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Device Backup Jepordizes App Data


All mobile device’s include data backup capabilities.  In most cases two forms of backup exist local and cloud based. Local backups are performed when mobile devices are connected to home PCs over USB and cloud based backups occur continuously on the mobile device using Wi-Fi or Cellular connections. Backup solutions store all kinds of sensitive data completely unknown to the mobile applications that may own it. As a result,  sensitive data is essentially replicated to devices out of the control of the application or organization (BYOD). Regardless of whether an application’s data is encrypted or unencrypted at rest, it is all backed up. This includes all data stored within apps, emails, and attachments.

Device backup is a requirement by all users of personal mobile devices due to the sensitivity of irreplaceable data they commonly possess (contacts, photos, etc). Device and data backup ensure that if the device is lost/stolen or the owner upgrades a device their data and apps can be easily transferred. Provided the frequency of these events, backups are performed regularly by all mobile devices.  Individual applications or an enterprise simply cannot disable the functionality due to this requirement and basic platform capabilities that afford no ability to do so.

Cloud Based Backup

iCloud and Google Cloud are the two most popular cloud-based backup capabilities afforded to iOS and Android devices. Mobile cloud backup services are generally free for all users, enabled by default when shipped, and available with a paid subscription for additional storage capacity.  Cloud backup is always on and stores device data in a remote location accessible from anywhere in the world with an internet connection. Cloud backup is the most convenient form of backup as user involvement is minimal, it is also the most dangerous for installed applications.

Local Backup

All mobile devices support some method of traditional local backup. Local backup automatically transfers data when a mobile device is connected via USB to a computer such as a home workstation to sync music or explicitly backup. In contrast to cloud solutions, local backups store all data on the destination device it’s connect to, in most cases the destination device, such as home PC, is less secure than any cloud based datacenter and exposes the data to all conventional risks of workstation computing.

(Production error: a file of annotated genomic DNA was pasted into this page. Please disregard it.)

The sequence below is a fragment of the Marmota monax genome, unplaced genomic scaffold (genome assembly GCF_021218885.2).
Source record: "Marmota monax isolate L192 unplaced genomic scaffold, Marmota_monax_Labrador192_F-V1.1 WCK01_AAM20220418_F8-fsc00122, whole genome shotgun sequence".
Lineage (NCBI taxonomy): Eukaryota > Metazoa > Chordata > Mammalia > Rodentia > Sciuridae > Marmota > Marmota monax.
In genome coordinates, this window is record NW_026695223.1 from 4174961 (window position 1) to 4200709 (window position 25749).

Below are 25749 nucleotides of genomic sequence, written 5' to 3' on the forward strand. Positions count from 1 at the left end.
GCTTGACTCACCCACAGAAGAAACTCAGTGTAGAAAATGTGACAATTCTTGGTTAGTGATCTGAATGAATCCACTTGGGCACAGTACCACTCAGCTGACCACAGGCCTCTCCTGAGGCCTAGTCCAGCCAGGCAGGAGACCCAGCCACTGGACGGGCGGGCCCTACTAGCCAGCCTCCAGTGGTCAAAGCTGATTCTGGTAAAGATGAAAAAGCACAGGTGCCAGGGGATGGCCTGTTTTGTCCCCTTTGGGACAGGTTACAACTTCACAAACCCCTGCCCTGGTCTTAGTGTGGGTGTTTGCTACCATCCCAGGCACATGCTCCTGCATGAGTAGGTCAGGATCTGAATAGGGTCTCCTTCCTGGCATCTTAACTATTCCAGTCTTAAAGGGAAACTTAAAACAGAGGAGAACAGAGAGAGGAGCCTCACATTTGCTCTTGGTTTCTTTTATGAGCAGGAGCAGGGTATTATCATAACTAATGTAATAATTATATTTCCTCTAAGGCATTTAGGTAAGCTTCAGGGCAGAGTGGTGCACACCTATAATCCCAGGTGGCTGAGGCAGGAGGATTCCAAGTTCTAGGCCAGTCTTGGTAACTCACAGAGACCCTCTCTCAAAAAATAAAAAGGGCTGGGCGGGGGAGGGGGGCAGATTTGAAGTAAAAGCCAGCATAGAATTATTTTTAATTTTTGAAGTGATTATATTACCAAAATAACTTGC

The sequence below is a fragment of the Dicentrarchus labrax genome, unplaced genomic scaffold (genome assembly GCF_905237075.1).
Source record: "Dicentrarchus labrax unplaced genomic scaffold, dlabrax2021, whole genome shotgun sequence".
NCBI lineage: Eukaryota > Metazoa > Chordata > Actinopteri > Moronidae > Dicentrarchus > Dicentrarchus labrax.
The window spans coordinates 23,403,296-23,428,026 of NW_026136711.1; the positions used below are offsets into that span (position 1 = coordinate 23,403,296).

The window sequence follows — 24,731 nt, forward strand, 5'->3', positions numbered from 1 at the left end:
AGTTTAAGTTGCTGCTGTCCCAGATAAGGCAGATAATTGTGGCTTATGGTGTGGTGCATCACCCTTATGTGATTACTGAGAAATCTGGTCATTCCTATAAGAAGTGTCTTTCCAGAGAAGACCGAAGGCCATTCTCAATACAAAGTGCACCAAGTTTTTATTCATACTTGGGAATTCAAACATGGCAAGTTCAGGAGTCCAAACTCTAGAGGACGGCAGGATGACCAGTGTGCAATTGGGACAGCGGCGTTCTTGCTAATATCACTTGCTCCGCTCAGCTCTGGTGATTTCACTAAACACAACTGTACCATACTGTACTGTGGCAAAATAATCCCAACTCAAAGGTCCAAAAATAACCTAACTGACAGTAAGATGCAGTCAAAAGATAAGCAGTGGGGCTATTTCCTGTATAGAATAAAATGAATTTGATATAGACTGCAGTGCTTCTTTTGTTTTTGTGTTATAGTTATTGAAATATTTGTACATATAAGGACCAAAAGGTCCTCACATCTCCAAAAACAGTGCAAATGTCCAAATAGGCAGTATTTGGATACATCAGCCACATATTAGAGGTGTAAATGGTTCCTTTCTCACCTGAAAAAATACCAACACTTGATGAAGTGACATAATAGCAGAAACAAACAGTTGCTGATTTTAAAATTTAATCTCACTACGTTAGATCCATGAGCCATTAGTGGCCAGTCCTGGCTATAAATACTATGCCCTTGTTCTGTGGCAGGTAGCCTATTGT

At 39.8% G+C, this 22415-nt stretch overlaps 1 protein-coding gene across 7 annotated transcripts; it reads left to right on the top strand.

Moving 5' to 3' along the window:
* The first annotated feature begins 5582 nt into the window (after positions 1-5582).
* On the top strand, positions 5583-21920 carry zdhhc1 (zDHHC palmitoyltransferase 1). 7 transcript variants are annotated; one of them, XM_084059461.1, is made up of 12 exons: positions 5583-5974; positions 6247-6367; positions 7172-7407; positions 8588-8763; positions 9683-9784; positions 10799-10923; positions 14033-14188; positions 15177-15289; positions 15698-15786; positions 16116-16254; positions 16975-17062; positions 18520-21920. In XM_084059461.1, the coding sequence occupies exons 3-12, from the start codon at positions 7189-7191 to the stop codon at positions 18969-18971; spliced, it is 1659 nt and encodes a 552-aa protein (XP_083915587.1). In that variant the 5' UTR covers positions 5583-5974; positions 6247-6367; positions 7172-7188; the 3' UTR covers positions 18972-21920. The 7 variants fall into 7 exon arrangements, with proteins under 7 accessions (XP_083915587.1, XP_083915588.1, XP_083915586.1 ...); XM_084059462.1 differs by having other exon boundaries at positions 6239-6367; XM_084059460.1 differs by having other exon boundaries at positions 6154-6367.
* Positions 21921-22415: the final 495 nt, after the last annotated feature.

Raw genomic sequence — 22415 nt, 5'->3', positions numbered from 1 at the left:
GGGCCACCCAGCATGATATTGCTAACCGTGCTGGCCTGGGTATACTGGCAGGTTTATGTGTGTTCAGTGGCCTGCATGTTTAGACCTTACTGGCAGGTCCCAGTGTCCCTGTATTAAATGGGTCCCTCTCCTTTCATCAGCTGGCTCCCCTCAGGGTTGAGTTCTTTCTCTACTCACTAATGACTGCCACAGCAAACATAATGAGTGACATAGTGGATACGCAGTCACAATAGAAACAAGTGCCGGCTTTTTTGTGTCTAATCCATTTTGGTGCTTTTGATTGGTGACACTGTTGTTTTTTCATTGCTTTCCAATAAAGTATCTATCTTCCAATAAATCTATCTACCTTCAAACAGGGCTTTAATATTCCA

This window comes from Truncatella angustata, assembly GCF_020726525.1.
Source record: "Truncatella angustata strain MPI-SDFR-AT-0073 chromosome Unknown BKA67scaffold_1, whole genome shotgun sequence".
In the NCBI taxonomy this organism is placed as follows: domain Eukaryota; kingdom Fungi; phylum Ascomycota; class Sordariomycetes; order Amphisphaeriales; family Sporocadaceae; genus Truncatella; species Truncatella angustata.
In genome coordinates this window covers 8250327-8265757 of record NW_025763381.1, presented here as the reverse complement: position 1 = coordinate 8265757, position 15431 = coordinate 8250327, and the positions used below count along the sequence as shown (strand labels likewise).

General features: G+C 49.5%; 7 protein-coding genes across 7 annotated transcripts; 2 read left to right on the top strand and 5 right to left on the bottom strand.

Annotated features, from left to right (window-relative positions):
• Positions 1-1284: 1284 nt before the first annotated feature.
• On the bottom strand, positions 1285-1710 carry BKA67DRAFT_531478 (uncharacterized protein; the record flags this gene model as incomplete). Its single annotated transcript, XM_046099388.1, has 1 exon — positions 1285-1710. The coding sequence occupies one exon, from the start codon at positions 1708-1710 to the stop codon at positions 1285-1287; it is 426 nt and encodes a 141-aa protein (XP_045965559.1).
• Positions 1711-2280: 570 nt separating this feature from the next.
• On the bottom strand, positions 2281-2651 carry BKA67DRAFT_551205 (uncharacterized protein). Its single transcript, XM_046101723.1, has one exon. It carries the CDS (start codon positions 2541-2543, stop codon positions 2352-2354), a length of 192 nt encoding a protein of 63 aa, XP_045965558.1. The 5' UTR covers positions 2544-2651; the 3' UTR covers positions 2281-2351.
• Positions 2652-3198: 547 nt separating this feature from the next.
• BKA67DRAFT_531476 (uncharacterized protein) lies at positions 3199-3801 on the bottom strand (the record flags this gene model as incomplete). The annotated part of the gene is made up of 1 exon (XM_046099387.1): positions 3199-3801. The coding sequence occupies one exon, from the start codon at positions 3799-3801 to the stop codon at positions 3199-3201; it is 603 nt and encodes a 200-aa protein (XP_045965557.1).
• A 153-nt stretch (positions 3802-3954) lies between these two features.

Backup data commonly includes:

  • Photos and videos

  • Device settings

  • App data

  • iMessage, text (SMS), email, and MMS messages

  • Visual Voicemail

  • Health data

  • HomeKit configuration



Cloud Backup Risks

When using a cloud based solution backup data  is ultimately protected via a username/password defined by the device owner during cloud setup. Applications and organizations (BYOD apps) have no visibility into the security of these credentials, the frequency of backup, or the composition of backup data.  Currently, there exists no ability for organizations to enforce cloud backup usage or cloud password complexity. Unlike the original application-level password, a user’s cloud password may vary significantly in complexity and exposure to compromise. User cloud credentials are used for many purposes that greatly increase the risk of capture, such as buying music, buying apps, logging into apple.com or google.com, and obviously the cloud solution itself.

Multiple attack vector exist that allow an attacker to gain access to a target user’s Cloud backup (CEO, CFO, etc) and expose plaintext application data or application level encrypted data. These attacks result in the recovery of the user defined cloud credentials.   Since cloud backup solutions don’t require physical access to anything, the user’s cloud credentials allow an attacker to compromise a mobile device from across the world. The following is a brief list of methods used by attackers to acquire Cloud backup credentials from mobile devices in addition to standard phishing attacks:

Major security hole allows Apple passwords to be reset with only email address, date of birth

This vulnerability allowed an attacker to simply reset a user’s iCloud password online and recover all data.

Serious iOS bug makes it easy to steal users’ iCloud passwords

iOS email vulnerabilities can be leveraged to display fake iCloud login prompts to users through attacker email campaigns.

Vulnerability allows brute forcing of iCloud password online

A tool was recently released capable of brute forcing accounts again with no access to the device, through bypassing Apple’s online iCloud password attempt limiter.

iCloud DNS spoofing enabled locked devices to be unlocked without credentials

DNS servers can employ tricks to bypass a device locked with iCloud; devices are commonly locked with iCloud when lost or stolen.



Local Backup Risks

Local backups reduce the risks associated with remotely accessible storage through the use of local storage on workstations owned by the mobile device user. This reduction in exposure is meet by a decrease in the security of the actual backup files. Security controls on home PCs provide significantly less security than that of a cloud provider datacenter. In most case these are greatly inferior to that of the mobile device where the data originally resided or corporate standards (BYOD). Users do have the option of encrypting backups using their mobile device passcode, but by default data is unencrypted. On Apple iOS if a user elects to encrypt backups using a passcode iOS will actually store even more sensitive data.

iTunes doesn’t encrypt your backups by default. To encrypt a backup in iTunes for the first time, you’ll need to turn on the password-protected Encrypt Backup option. After you turn on Encrypt Backup, iTunes automatically makes encrypted backups for that device from then on. An encrypted iTunes backup includes certain information that other backups don’t: Saved passwords, Wi-Fi settings, Website history, and Health data.